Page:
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Excerpted from Wishcraft by Barbara Sher. Copyright © 1979 by Barbara Sher. Excerpted by permission of Penguin Putnam, Inc.  All rights reserved. No part of this excerpt may be reproduced or reprinted without permission in writing from the publisher. HTML and web pages copyright © by SpiritSite.com.
 

"That is the first important clue to your life design--to the discovery of what you'll be happiest doing."

  Barbara Sher, Wishcraft, Part 5

You have probably forgotten what it was like to walk into the first grade. You'd just had five years of solid experiences--seeing things; knowing things; feeling, hating, and loving things. But schools are not designed to learn from you; they are designed to teach you. Inadvertently, they probably gave the impression that your knowledge, tastes, opinions were of zero value.

Just by ignoring who you were, they cancelled the whole rich inner world you had brought in with you. All they saw was a blank board that they were going to fill up with everything worth knowing. If it was important to you to talk to your best friend, or daydream, or draw, and they were doing multiplication tables, you got punished. If you happened to know how to talk to plants and plants talked back to you, they didn't ask you, "Do you want to learn how to spell, or did you have something else in mind?" They said, "Get away from the plants and let's see how fast you can learn the alphabet."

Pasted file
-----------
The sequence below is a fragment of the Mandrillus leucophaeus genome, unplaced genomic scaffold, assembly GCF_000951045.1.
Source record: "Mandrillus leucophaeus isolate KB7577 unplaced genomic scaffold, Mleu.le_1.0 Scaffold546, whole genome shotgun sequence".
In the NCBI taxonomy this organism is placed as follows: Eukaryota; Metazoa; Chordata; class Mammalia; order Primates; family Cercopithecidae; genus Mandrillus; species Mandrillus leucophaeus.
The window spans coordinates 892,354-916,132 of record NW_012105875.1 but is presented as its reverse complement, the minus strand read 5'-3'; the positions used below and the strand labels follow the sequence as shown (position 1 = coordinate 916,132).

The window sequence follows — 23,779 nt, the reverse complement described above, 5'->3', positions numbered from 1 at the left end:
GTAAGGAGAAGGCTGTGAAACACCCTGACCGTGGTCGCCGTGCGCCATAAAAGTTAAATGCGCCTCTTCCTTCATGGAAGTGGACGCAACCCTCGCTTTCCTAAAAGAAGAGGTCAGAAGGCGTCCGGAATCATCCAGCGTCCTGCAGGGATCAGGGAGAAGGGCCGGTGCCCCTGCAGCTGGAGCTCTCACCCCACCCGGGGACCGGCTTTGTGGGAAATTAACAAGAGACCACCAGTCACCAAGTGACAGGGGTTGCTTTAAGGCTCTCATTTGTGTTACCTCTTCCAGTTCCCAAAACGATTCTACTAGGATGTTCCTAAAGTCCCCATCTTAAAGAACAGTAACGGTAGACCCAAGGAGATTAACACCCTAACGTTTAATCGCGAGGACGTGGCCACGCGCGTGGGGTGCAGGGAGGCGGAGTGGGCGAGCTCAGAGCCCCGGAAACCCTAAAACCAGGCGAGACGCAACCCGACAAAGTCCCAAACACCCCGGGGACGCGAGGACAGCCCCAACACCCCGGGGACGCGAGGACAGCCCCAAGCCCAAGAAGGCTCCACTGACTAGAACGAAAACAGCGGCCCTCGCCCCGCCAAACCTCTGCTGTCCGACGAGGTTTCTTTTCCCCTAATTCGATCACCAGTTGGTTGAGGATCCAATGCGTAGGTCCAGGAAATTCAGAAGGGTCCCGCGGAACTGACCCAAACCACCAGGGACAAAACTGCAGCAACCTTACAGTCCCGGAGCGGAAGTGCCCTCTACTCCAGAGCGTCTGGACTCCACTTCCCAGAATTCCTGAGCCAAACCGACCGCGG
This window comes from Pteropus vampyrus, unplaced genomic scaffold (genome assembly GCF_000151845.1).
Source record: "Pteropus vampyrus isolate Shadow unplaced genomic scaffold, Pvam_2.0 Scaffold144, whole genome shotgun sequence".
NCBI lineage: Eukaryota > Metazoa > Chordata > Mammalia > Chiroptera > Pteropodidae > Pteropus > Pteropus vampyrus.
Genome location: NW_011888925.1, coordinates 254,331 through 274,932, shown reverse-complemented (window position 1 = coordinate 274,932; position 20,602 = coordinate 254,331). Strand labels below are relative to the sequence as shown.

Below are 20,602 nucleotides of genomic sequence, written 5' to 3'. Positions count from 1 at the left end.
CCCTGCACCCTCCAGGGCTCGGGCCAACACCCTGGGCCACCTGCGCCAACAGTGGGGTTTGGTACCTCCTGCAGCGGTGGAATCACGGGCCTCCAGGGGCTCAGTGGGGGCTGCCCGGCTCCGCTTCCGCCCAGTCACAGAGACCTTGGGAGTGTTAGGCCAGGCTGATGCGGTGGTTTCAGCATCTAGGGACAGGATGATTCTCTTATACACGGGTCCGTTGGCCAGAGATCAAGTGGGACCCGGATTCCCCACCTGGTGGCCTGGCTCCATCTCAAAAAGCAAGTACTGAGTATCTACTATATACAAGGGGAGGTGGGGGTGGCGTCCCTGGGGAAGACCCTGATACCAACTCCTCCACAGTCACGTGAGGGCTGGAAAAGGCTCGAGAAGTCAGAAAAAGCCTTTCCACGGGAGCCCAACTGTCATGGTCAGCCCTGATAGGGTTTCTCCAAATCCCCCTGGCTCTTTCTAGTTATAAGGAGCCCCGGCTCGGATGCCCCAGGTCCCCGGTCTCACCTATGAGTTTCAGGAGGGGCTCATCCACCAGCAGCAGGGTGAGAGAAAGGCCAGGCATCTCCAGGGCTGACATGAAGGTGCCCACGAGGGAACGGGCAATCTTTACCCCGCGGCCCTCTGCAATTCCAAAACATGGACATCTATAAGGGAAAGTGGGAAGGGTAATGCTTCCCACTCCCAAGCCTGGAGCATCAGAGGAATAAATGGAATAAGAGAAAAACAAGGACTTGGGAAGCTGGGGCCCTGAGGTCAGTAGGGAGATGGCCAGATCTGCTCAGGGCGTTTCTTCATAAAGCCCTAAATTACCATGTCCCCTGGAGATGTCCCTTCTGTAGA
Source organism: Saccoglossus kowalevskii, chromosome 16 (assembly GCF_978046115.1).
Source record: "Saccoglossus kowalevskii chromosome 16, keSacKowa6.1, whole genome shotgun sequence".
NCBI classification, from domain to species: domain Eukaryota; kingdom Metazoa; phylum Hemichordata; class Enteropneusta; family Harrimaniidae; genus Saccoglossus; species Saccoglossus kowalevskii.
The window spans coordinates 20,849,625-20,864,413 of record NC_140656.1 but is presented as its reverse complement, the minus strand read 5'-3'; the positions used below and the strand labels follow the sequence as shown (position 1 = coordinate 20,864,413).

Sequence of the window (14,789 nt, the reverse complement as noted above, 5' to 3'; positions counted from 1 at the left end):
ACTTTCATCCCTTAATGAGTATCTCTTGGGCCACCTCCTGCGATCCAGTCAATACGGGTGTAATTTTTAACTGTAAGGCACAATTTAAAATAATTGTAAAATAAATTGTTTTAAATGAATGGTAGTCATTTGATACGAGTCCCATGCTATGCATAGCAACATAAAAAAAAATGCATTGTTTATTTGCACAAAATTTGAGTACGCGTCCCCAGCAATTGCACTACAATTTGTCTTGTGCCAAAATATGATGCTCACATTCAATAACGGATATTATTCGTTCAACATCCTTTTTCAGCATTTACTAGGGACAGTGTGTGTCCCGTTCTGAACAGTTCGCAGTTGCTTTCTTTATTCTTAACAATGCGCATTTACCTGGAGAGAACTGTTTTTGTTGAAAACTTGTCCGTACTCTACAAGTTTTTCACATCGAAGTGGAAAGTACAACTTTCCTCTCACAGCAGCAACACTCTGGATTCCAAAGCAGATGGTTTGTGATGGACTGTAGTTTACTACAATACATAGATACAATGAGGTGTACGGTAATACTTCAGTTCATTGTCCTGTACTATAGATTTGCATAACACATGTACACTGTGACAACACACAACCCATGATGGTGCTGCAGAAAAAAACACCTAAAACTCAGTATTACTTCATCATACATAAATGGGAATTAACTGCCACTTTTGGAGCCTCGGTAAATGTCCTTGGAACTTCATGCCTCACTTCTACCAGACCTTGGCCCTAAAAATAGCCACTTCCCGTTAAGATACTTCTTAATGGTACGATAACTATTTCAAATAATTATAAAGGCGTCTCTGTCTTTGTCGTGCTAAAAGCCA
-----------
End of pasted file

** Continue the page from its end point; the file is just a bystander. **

If you talked to plants, or if you talked to dogs, or if you made sculptures out of mud, or if you were going to be a movie star or ice skate to Eskimo land, you understood very quickly that that didn't count for much. And so, little by little, you forgot it. You developed amnesia about it. Now if you walked out into the world and somebody asked, "What are you good at?" you could easily say, "Nothing," meaning "Nothing that anyone would consider important." Or you might say, "Well, I'm good at math," or "I can type." It would never occur to you to say, "I love plants. I can remember all their names, and I think I understand what makes them happy."

All the people we call "geniuses" are men and women who somehow escaped having to put that curious, wondering child in themselves to sleep. Instead, they devoted their lives to equipping that child with the tools and skills it needed to do its playing on an adult level. Albert Einstein was playing, you know. He was able to make great discoveries precisely because he kept alive the originality and delight of a small child exploring its universe for the first time.

The first thing you will need to do is reawaken those child qualities in yourself. So let's go back and try to get a look at the genius you were. That is the first important clue to your life design--to the discovery of what you'll be happiest doing and what you'll be best at.

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